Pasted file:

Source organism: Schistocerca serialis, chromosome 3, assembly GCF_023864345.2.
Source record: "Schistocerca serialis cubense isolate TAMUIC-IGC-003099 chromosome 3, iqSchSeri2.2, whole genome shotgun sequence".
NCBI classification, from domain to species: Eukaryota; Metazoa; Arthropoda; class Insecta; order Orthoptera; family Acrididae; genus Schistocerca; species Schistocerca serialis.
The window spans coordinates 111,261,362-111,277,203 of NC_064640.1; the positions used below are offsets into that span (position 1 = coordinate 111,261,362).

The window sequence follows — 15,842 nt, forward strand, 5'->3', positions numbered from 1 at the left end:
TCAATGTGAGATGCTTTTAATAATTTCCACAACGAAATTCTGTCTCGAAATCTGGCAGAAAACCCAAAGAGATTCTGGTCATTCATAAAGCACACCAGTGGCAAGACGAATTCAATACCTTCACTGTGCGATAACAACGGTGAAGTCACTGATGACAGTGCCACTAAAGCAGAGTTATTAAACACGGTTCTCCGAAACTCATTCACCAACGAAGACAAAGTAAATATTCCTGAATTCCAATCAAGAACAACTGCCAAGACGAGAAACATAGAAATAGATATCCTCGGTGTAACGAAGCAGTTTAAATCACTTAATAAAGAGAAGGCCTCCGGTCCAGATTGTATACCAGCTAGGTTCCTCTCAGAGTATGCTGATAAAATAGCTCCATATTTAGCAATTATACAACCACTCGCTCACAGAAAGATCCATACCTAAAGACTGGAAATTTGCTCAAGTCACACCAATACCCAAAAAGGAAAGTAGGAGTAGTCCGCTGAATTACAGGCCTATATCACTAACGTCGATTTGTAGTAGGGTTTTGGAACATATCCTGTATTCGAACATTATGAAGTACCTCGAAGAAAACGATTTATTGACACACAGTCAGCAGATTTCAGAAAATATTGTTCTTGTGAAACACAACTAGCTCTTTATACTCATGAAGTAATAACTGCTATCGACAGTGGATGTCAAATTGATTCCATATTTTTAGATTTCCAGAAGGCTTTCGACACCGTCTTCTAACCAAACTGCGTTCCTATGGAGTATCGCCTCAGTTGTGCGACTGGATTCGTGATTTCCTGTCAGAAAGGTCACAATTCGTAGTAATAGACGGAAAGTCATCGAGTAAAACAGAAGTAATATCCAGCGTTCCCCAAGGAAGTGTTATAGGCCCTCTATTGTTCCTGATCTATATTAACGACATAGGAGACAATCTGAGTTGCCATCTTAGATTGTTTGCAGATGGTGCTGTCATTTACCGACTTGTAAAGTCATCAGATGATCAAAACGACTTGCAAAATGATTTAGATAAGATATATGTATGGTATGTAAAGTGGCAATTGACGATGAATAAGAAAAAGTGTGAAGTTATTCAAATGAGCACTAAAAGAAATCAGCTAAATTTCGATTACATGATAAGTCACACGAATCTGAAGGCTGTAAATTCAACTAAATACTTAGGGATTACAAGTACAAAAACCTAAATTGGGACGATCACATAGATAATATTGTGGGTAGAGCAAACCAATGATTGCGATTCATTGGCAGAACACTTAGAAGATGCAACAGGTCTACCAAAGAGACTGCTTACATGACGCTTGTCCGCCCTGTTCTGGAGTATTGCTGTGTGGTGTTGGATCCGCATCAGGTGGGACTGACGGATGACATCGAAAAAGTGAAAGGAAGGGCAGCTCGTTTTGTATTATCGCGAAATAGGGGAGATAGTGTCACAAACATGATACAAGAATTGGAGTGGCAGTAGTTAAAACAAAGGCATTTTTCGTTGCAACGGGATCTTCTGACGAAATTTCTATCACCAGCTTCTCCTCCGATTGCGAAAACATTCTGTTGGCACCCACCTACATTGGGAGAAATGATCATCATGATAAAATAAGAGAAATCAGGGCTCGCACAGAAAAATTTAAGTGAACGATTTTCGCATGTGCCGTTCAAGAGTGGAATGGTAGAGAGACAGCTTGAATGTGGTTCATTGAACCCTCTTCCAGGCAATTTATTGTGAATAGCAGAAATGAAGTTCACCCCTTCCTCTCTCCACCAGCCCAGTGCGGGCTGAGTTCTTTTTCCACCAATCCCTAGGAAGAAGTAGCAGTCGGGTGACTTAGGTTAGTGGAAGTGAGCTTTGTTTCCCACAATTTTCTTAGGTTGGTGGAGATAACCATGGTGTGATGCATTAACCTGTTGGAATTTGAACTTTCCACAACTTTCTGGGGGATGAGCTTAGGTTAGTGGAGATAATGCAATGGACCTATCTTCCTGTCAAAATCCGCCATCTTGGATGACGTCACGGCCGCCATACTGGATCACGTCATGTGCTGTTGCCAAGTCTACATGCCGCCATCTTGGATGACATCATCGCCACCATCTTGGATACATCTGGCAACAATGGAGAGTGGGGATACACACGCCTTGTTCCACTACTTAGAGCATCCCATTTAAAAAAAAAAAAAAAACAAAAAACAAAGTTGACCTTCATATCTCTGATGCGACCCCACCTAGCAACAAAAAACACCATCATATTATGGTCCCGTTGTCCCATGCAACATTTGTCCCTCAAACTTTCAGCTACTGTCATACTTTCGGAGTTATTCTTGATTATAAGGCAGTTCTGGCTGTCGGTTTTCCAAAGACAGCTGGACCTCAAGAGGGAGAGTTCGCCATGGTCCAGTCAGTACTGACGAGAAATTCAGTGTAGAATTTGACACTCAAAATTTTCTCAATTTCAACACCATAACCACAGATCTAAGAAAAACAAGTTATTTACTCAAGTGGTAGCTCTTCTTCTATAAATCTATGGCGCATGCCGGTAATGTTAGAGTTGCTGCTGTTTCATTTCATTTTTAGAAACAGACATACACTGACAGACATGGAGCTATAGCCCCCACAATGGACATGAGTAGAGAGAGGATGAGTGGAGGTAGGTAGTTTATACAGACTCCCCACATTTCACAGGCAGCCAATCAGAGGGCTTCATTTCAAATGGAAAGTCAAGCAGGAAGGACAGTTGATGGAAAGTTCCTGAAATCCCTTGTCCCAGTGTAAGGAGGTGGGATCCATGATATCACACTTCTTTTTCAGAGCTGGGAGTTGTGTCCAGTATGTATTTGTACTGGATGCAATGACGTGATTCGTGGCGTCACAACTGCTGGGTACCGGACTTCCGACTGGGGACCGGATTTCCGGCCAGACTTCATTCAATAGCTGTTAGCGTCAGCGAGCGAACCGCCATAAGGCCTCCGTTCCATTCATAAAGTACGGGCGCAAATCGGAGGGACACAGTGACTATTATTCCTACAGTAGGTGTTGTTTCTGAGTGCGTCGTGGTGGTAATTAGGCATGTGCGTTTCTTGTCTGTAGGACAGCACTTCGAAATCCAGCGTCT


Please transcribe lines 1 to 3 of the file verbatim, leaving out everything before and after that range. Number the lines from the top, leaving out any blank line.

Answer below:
Source organism: Schistocerca serialis, chromosome 3, assembly GCF_023864345.2.
Source record: "Schistocerca serialis cubense isolate TAMUIC-IGC-003099 chromosome 3, iqSchSeri2.2, whole genome shotgun sequence".
NCBI classification, from domain to species: Eukaryota; Metazoa; Arthropoda; class Insecta; order Orthoptera; family Acrididae; genus Schistocerca; species Schistocerca serialis.